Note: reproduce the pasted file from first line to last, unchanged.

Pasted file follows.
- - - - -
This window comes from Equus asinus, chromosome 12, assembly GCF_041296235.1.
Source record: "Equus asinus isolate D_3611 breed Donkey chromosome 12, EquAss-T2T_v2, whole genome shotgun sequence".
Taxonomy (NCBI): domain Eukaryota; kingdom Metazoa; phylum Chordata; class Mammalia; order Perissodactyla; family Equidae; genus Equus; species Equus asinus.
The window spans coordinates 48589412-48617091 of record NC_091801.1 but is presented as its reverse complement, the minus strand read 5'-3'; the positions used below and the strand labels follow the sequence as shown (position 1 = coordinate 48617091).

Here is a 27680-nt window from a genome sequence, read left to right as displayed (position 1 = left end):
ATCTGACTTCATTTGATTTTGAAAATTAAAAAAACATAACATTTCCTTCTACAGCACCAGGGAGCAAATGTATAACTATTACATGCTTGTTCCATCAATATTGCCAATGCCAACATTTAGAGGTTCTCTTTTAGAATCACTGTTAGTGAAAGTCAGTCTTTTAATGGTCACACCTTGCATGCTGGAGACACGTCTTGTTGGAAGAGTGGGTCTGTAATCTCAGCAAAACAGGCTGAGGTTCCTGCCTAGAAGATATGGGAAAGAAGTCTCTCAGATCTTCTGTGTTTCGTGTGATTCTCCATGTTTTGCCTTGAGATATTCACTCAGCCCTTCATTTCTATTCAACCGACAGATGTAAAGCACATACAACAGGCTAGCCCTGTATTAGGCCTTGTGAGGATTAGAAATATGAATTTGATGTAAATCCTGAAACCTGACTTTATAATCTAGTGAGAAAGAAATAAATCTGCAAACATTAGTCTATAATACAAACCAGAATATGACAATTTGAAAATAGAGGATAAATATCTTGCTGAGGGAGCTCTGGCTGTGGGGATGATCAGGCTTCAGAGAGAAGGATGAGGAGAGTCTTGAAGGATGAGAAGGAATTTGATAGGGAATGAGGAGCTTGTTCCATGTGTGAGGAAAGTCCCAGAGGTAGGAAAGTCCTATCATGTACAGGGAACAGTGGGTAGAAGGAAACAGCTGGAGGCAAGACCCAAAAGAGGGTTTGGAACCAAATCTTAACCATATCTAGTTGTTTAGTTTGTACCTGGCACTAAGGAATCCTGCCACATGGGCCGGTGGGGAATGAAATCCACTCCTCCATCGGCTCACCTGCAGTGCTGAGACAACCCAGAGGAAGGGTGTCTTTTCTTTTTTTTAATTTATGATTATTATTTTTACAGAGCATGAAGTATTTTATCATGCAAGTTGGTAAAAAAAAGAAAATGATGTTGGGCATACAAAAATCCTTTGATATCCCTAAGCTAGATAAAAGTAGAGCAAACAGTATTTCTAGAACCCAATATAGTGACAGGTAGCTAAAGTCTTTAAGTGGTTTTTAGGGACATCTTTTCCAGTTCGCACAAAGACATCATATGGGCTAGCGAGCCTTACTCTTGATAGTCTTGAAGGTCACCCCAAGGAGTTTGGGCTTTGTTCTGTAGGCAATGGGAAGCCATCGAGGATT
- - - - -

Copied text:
This window comes from Equus asinus, chromosome 12, assembly GCF_041296235.1.
Source record: "Equus asinus isolate D_3611 breed Donkey chromosome 12, EquAss-T2T_v2, whole genome shotgun sequence".
Taxonomy (NCBI): domain Eukaryota; kingdom Metazoa; phylum Chordata; class Mammalia; order Perissodactyla; family Equidae; genus Equus; species Equus asinus.
The window spans coordinates 48589412-48617091 of record NC_091801.1 but is presented as its reverse complement, the minus strand read 5'-3'; the positions used below and the strand labels follow the sequence as shown (position 1 = coordinate 48617091).

Here is a 27680-nt window from a genome sequence, read left to right as displayed (position 1 = left end):
ATCTGACTTCATTTGATTTTGAAAATTAAAAAAACATAACATTTCCTTCTACAGCACCAGGGAGCAAATGTATAACTATTACATGCTTGTTCCATCAATATTGCCAATGCCAACATTTAGAGGTTCTCTTTTAGAATCACTGTTAGTGAAAGTCAGTCTTTTAATGGTCACACCTTGCATGCTGGAGACACGTCTTGTTGGAAGAGTGGGTCTGTAATCTCAGCAAAACAGGCTGAGGTTCCTGCCTAGAAGATATGGGAAAGAAGTCTCTCAGATCTTCTGTGTTTCGTGTGATTCTCCATGTTTTGCCTTGAGATATTCACTCAGCCCTTCATTTCTATTCAACCGACAGATGTAAAGCACATACAACAGGCTAGCCCTGTATTAGGCCTTGTGAGGATTAGAAATATGAATTTGATGTAAATCCTGAAACCTGACTTTATAATCTAGTGAGAAAGAAATAAATCTGCAAACATTAGTCTATAATACAAACCAGAATATGACAATTTGAAAATAGAGGATAAATATCTTGCTGAGGGAGCTCTGGCTGTGGGGATGATCAGGCTTCAGAGAGAAGGATGAGGAGAGTCTTGAAGGATGAGAAGGAATTTGATAGGGAATGAGGAGCTTGTTCCATGTGTGAGGAAAGTCCCAGAGGTAGGAAAGTCCTATCATGTACAGGGAACAGTGGGTAGAAGGAAACAGCTGGAGGCAAGACCCAAAAGAGGGTTTGGAACCAAATCTTAACCATATCTAGTTGTTTAGTTTGTACCTGGCACTAAGGAATCCTGCCACATGGGCCGGTGGGGAATGAAATCCACTCCTCCATCGGCTCACCTGCAGTGCTGAGACAACCCAGAGGAAGGGTGTCTTTTCTTTTTTTTAATTTATGATTATTATTTTTACAGAGCATGAAGTATTTTATCATGCAAGTTGGTAAAAAAAAGAAAATGATGTTGGGCATACAAAAATCCTTTGATATCCCTAAGCTAGATAAAAGTAGAGCAAACAGTATTTCTAGAACCCAATATAGTGACAGGTAGCTAAAGTCTTTAAGTGGTTTTTAGGGACATCTTTTCCAGTTCGCACAAAGACATCATATGGGCTAGCGAGCCTTACTCTTGATAGTCTTGAAGGTCACCCCAAGGAGTTTGGGCTTTGTTCTGTAGGCAATGGGAAGCCATCGAGGATT